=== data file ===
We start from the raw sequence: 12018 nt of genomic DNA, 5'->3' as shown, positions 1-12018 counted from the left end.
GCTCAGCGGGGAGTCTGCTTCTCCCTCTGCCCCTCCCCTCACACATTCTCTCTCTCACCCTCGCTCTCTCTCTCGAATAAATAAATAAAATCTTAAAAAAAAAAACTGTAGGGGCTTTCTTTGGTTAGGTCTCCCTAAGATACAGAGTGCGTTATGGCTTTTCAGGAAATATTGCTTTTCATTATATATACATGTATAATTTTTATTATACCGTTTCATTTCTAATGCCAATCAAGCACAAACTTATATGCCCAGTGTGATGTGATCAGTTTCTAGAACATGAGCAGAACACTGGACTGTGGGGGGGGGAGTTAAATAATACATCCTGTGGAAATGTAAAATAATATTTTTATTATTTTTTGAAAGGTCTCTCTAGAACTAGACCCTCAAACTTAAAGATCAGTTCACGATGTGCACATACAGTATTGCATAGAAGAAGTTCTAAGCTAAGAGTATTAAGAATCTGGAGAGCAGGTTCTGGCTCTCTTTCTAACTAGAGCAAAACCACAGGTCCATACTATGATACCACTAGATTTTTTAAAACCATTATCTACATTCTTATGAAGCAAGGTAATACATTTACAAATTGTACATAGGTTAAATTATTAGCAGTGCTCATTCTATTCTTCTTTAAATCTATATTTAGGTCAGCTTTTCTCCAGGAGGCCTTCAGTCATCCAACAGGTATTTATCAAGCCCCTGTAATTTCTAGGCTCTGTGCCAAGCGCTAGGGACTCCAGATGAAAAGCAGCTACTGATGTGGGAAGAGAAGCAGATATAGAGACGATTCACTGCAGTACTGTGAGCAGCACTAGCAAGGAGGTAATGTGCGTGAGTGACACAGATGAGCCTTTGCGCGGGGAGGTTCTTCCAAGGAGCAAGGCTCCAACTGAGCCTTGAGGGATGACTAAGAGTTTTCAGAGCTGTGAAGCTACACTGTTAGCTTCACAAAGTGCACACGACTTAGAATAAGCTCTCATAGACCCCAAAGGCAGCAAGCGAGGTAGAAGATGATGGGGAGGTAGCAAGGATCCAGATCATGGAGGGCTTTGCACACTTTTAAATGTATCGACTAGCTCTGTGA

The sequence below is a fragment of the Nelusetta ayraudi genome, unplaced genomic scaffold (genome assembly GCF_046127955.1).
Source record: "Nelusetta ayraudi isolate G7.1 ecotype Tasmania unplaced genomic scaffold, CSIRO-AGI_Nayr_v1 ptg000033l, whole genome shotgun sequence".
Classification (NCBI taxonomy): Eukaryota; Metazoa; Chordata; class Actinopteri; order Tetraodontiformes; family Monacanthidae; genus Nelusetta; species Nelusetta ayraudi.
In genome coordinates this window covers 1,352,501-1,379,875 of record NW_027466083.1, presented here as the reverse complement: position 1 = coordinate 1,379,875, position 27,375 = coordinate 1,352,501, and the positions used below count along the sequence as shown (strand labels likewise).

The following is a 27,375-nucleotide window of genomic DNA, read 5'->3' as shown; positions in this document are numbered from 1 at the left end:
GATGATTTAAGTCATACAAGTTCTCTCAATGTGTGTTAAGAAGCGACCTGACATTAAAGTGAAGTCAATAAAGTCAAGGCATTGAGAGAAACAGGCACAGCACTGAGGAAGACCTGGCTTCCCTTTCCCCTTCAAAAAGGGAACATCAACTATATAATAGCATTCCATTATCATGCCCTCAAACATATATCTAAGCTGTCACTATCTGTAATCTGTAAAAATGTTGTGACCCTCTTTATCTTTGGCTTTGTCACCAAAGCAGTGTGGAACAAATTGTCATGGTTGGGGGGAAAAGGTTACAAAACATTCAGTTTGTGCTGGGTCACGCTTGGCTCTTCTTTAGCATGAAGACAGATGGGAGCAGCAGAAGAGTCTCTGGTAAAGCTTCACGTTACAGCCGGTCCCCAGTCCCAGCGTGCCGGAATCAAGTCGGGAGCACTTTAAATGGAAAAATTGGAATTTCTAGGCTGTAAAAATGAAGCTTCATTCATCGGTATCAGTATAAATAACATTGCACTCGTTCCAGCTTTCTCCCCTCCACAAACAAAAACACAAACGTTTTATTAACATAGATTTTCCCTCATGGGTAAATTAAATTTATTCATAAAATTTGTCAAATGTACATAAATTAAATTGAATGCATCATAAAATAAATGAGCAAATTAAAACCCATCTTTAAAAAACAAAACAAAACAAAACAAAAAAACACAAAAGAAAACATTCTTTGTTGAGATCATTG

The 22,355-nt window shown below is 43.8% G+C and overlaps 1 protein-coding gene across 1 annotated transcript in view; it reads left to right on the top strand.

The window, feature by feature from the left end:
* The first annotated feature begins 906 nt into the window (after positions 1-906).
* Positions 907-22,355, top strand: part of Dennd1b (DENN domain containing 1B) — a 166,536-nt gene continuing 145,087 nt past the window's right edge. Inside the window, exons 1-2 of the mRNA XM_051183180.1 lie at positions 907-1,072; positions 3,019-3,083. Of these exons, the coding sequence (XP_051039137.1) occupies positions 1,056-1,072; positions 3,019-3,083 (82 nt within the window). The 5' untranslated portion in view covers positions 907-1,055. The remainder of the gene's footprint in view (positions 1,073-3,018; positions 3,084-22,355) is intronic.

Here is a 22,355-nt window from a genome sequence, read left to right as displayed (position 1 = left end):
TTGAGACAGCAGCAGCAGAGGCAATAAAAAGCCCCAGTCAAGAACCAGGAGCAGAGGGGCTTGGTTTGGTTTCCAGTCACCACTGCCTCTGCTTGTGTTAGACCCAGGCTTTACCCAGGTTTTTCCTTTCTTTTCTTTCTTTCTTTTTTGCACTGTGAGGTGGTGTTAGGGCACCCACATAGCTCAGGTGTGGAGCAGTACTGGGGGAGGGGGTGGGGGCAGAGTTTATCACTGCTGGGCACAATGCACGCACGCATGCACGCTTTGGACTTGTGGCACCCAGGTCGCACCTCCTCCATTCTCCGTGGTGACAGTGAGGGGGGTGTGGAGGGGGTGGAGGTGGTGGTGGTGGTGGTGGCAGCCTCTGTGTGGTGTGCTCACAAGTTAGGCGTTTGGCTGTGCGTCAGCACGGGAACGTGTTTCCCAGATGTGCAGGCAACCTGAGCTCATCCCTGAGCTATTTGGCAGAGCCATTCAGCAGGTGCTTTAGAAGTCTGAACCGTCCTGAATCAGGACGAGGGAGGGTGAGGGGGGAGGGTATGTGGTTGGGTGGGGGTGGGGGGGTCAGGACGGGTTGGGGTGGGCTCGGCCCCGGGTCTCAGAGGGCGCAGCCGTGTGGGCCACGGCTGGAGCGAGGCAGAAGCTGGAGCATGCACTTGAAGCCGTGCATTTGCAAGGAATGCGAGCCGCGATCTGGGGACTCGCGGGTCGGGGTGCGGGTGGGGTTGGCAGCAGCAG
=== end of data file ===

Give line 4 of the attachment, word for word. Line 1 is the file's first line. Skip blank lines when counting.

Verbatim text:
Source record: "Nelusetta ayraudi isolate G7.1 ecotype Tasmania unplaced genomic scaffold, CSIRO-AGI_Nayr_v1 ptg000033l, whole genome shotgun sequence".